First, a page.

“I am a big, big fan of the pope,”
“He’s trying to inject this sense of morality into how we do economics … and we need that absolutely desperately.”
– Sanders, in an interview on MSNBC
U.S. Democratic presidential candidate Bernie Sanders met privately with Pope Francis on Saturday, the capstone to an unusual detour from the American election. Sanders said the meeting was for personal reasons and does not constitute an endorsement from the Holy See.
“I am an enormous fan of the pope because I think he has played a transformative role in the world in talking about issues that very rarely get the kind of discussion they deserve,” Sanders said in an interview aboard his chartered plane. “Whether it is income and wealth inequality, whether it is what he calls the dispossessed, the young people, the old people, the unemployed people who are on the sidelines of society, whether it is the ideology of greed, whether it is need to transform our energy system away from fossil fuel to save the planet, he has been a transformative leader.
“And he is a very beautiful man,” Sanders continued. “When you meet him, you see something very, very special in his face. He is a man of peace, and you see that.”
Vatican City – In a final speech to the synod, Pope Francis endorsed Senator Bernie Sanders for President of the United States, while taking some clear swipes at conservatives who hold up church doctrine above all else, and use it to cast judgment on others.
Some of Sanders’s advisers, including his wife, Jane, also were at the meeting. He said that there was no discussion of his underdog candidacy or the election. There was no photograph of the brief meeting at the papal residence complex, in keeping with Vatican protocol and also, Sanders said, “to make clear that there is no endorsement here.”
Francis, on Saturday, made it clear that his meeting with Sanders was not political, saying that those who thought it was should “look for a psychiatrist,” according to Reuters.
The pontiff met Sanders at the Vatican guest house, where the pope lives. “When I came down, I greeted him, I shook his hand and nothing more. This is called good manners and it is not getting involved in politics,” Reuters says the pope told reporters, during an answer to a question aboard the plane returning from the Greek island of Lesbos, where he visited a refugee camp.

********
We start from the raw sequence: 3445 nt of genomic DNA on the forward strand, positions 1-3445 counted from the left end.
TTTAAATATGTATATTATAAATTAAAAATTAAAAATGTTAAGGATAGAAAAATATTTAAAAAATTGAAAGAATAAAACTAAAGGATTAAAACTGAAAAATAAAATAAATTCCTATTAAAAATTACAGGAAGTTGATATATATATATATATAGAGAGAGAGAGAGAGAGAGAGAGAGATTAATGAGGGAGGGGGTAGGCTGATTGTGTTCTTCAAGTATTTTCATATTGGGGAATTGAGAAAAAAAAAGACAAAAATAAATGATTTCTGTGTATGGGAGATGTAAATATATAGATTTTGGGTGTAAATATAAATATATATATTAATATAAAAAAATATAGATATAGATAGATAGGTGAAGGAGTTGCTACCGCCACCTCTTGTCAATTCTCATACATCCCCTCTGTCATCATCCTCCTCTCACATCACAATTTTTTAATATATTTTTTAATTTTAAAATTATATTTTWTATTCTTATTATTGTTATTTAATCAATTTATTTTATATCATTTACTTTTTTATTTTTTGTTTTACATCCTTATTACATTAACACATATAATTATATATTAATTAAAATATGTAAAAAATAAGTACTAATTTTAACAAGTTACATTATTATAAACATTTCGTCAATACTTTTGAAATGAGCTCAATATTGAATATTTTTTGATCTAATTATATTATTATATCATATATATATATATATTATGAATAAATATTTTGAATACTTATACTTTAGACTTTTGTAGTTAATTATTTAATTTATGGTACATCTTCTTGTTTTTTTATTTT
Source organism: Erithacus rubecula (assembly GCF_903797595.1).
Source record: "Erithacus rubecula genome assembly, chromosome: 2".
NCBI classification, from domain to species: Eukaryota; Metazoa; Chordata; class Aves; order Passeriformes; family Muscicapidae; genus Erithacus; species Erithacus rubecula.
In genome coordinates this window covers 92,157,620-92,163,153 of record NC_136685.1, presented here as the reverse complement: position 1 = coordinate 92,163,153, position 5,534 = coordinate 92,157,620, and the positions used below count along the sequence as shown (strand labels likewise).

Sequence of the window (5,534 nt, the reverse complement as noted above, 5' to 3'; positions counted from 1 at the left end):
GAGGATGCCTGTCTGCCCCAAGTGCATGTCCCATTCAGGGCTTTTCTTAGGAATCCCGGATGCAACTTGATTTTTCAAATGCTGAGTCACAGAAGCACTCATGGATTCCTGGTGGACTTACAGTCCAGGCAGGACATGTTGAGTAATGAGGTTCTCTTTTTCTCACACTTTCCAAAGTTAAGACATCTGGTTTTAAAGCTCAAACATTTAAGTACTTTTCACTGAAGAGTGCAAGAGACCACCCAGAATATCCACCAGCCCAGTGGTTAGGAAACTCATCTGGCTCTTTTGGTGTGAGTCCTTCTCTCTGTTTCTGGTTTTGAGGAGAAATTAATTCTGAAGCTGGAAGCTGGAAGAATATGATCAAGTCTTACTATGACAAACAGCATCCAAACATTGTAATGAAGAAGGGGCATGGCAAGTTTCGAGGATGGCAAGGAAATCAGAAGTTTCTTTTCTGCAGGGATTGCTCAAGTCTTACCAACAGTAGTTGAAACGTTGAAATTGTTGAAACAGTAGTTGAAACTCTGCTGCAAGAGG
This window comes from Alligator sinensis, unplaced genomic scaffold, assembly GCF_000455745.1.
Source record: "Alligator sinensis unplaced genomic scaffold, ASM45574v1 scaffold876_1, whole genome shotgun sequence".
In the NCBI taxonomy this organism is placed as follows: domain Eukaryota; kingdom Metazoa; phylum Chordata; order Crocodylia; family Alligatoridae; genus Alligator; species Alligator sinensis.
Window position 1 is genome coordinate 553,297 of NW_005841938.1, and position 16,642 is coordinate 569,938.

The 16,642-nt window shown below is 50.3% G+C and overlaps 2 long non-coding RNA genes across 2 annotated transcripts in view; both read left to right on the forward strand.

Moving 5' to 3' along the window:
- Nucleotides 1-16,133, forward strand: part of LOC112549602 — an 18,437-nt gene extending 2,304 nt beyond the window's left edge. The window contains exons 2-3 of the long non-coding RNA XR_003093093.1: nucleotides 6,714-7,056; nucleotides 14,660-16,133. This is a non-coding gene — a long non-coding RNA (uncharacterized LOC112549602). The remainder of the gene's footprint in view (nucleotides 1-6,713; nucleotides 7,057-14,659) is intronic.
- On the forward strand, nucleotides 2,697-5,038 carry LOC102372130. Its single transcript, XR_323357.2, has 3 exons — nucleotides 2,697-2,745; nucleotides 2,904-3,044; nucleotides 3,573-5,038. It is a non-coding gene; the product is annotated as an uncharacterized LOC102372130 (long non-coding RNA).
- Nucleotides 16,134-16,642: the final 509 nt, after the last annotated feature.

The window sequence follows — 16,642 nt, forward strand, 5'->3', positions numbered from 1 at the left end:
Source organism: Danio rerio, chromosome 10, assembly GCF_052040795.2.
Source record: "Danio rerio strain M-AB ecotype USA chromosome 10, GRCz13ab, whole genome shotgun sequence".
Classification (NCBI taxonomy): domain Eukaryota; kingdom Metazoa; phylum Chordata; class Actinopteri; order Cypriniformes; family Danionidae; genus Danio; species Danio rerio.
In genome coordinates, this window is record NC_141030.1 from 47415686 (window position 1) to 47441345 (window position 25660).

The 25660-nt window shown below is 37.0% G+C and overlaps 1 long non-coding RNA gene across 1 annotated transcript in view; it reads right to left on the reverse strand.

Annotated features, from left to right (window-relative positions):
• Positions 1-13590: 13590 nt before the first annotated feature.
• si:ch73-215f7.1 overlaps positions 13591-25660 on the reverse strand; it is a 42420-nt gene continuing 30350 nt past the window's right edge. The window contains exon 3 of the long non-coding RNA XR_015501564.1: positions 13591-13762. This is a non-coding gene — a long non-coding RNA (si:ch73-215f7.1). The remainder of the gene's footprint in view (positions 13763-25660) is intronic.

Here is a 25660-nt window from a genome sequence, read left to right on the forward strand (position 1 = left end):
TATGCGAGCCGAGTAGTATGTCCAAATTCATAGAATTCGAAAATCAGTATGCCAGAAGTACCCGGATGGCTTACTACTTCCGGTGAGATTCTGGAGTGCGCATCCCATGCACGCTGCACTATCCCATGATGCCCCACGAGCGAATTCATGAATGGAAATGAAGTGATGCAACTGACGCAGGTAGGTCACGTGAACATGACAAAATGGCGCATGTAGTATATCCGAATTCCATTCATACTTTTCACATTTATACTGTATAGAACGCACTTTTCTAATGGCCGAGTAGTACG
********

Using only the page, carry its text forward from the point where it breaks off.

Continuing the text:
“If anyone thinks that greeting someone is getting involved in politics, I recommend that he look for a psychiatrist,” he reportedly said while laughing.
Sanders was at the Vatican, participating in a seminar on income inequality and economic justice at the Pontifical Academy of Social Sciences, where he was invited to attend as well as speak. He and other conference invitees spent the night at the Vatican after the conference.
The trip suggests that Sanders is looking ahead to how he would continue and expand the focus on very liberal social justice issues that has defined his candidacy. In a matter of months he moved from gadfly to serious challenger to the longtime Democratic favorite, largely on the strength of a set of ideas more common to liberal university campuses than the political debate stage.
“If elected president I certainly would look forward to working with the pope in trying to create a moral economy, which was the theme of this conference; an economy which challenges the idea that greed has got to be the dominant force in the world’s economy,” Sanders said.
And if he loses?
“Well, the ideas and the efforts remain the same. I’m a United States senator from Vermont. And I’ll continue to fight the fights that I’ve always fought,” with a larger platform to do so, Sanders said.
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